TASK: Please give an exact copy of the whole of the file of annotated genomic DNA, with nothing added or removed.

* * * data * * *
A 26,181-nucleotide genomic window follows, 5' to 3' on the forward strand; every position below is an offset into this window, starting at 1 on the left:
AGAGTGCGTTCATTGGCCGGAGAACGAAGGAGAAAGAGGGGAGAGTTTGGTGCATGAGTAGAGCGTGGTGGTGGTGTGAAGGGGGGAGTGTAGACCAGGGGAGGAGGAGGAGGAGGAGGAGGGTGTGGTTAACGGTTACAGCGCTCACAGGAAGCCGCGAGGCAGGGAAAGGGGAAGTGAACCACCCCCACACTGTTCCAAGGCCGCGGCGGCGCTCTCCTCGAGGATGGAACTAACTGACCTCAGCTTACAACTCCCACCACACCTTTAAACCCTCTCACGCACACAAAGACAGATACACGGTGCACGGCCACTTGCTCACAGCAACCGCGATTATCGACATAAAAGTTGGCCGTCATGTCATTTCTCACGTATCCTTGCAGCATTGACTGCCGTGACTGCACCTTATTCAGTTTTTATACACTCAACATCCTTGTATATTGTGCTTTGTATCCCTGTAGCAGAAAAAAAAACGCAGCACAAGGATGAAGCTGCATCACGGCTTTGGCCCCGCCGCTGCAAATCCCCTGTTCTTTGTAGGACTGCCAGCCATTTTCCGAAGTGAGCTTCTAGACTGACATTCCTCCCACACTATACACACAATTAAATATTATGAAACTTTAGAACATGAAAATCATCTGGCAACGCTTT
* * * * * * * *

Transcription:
A 26,181-nucleotide genomic window follows, 5' to 3' on the forward strand; every position below is an offset into this window, starting at 1 on the left:
AGAGTGCGTTCATTGGCCGGAGAACGAAGGAGAAAGAGGGGAGAGTTTGGTGCATGAGTAGAGCGTGGTGGTGGTGTGAAGGGGGGAGTGTAGACCAGGGGAGGAGGAGGAGGAGGAGGAGGGTGTGGTTAACGGTTACAGCGCTCACAGGAAGCCGCGAGGCAGGGAAAGGGGAAGTGAACCACCCCCACACTGTTCCAAGGCCGCGGCGGCGCTCTCCTCGAGGATGGAACTAACTGACCTCAGCTTACAACTCCCACCACACCTTTAAACCCTCTCACGCACACAAAGACAGATACACGGTGCACGGCCACTTGCTCACAGCAACCGCGATTATCGACATAAAAGTTGGCCGTCATGTCATTTCTCACGTATCCTTGCAGCATTGACTGCCGTGACTGCACCTTATTCAGTTTTTATACACTCAACATCCTTGTATATTGTGCTTTGTATCCCTGTAGCAGAAAAAAAAACGCAGCACAAGGATGAAGCTGCATCACGGCTTTGGCCCCGCCGCTGCAAATCCCCTGTTCTTTGTAGGACTGCCAGCCATTTTCCGAAGTGAGCTTCTAGACTGACATTCCTCCCACACTATACACACAATTAAATATTATGAAACTTTAGAACATGAAAATCATCTGGCAACGCTTT